Friday, April 19, 2024

12-year-old Scout invented Ear Guards to help health staff wearing masks all-day

Since the coronavirus outbreak, medical staff has to fight extra hard, where they spend more time in the hospital dealing with patients. In addition, they also have to wear medical devices such as masks, which then make their ears hurt because they have to be used for a long time.

When a Canadian hospital complained about the fact that during a pandemic, medical staff suffered all-day wearing masks and respirators, a boy named Quinn Callander rushed to help. On his 3D printer, the twelve-year-old Callander from Maple Ridge, British Columbia, created a practical accessory that can make medical workers wear masks for a long time without having to feel pain in the ears.

The accessory, called “ear guard,” holds the cords or the respirator in place of the ears to relieve the overloaded medical staff. It prevents the elastic bands on a face mask from rubbing against the backs of people’s ears.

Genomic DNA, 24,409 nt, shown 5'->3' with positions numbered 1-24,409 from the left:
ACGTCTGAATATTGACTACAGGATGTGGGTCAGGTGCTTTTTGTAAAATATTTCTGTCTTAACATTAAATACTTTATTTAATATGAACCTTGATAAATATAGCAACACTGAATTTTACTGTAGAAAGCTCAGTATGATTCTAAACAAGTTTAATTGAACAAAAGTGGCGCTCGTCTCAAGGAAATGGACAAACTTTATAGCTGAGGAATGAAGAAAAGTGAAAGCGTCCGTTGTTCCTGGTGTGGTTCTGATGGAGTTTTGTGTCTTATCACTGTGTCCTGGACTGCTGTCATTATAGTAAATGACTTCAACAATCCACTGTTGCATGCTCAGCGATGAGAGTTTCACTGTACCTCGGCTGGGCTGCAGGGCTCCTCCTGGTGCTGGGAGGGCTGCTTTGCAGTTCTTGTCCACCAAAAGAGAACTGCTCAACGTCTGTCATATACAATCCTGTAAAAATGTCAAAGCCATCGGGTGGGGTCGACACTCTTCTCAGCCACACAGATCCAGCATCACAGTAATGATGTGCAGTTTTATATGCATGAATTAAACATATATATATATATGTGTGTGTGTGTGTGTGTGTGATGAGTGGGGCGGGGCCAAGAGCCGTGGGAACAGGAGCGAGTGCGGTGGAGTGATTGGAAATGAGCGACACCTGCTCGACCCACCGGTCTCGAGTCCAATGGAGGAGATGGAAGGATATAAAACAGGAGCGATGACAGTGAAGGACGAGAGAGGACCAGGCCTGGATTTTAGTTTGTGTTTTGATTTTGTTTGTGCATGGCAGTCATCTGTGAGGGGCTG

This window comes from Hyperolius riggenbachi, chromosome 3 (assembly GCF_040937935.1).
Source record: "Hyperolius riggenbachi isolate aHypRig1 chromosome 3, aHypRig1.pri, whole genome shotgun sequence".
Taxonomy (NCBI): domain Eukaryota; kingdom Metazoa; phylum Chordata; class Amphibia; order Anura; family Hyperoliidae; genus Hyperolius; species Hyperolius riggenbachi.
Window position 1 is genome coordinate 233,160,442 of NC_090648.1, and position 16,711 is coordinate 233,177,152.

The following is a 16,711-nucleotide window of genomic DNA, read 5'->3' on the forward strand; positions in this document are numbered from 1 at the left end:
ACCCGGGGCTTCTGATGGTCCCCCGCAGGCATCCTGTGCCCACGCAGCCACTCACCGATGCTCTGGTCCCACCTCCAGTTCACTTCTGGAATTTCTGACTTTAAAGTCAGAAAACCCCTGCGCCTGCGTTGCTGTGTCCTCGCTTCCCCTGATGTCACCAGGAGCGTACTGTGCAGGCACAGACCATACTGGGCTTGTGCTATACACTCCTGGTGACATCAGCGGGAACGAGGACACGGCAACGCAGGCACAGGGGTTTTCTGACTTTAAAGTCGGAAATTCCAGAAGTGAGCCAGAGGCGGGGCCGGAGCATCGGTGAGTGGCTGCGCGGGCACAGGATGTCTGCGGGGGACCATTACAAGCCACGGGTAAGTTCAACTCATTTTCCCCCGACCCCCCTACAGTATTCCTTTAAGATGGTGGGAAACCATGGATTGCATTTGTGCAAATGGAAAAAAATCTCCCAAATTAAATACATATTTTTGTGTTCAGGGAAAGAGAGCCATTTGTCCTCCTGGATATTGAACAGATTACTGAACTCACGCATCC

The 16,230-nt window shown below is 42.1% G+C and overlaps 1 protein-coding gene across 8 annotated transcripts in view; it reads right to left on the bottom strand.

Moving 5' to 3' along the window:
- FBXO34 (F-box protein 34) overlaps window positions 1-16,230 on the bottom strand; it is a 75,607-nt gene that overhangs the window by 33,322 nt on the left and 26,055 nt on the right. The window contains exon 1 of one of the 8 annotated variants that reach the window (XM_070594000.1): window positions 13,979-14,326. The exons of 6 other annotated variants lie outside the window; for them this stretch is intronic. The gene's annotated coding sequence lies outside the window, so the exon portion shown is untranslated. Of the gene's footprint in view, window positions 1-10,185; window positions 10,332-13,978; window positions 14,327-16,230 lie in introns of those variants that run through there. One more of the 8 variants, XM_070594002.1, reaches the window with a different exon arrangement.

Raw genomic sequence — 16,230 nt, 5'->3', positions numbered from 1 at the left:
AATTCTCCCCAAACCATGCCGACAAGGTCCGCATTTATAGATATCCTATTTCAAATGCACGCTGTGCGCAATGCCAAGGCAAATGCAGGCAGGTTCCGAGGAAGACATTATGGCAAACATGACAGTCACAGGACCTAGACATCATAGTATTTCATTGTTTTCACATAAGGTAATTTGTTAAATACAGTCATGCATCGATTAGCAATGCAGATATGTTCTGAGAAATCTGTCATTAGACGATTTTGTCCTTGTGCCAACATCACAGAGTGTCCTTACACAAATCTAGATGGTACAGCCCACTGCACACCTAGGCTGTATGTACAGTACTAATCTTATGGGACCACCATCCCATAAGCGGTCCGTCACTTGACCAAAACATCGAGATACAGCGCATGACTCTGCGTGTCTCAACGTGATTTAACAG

12-year-old Scout invented Ear Guards.
12-year-old Scout invented Ear Guards. Credit: Thingiverse

The 3D printed ‘ear guard’ is a wide plastic strap that goes around the back of the head to which one could attach the elastic of the mask. It has several notches that allow the user to adjust the mask’s elastic strap to cover their face tightly but without putting pressure on their ears. The strap is made from the most commonly used plastic material for 3D printing, named polylactic acid, which is also relatively cheap.

Callander’s work on Friday was shared by his mother, Heather Roney, on social networks. So far, Callander, who is also a member of the Scout community, has produced more than 1800 straps since March 27 and distributed the initial batch to the local hospital.

To help the work of medical workers who are currently battling COVID-19, Callander’s mother invites owners of 3-dimensional printers to do the same. The young boy has made the strap’s design available for others to download from the open-source 3D printing community Thingiverse. A volunteer group that Callander works with has also printed additional 5,000 ear guards to distribute.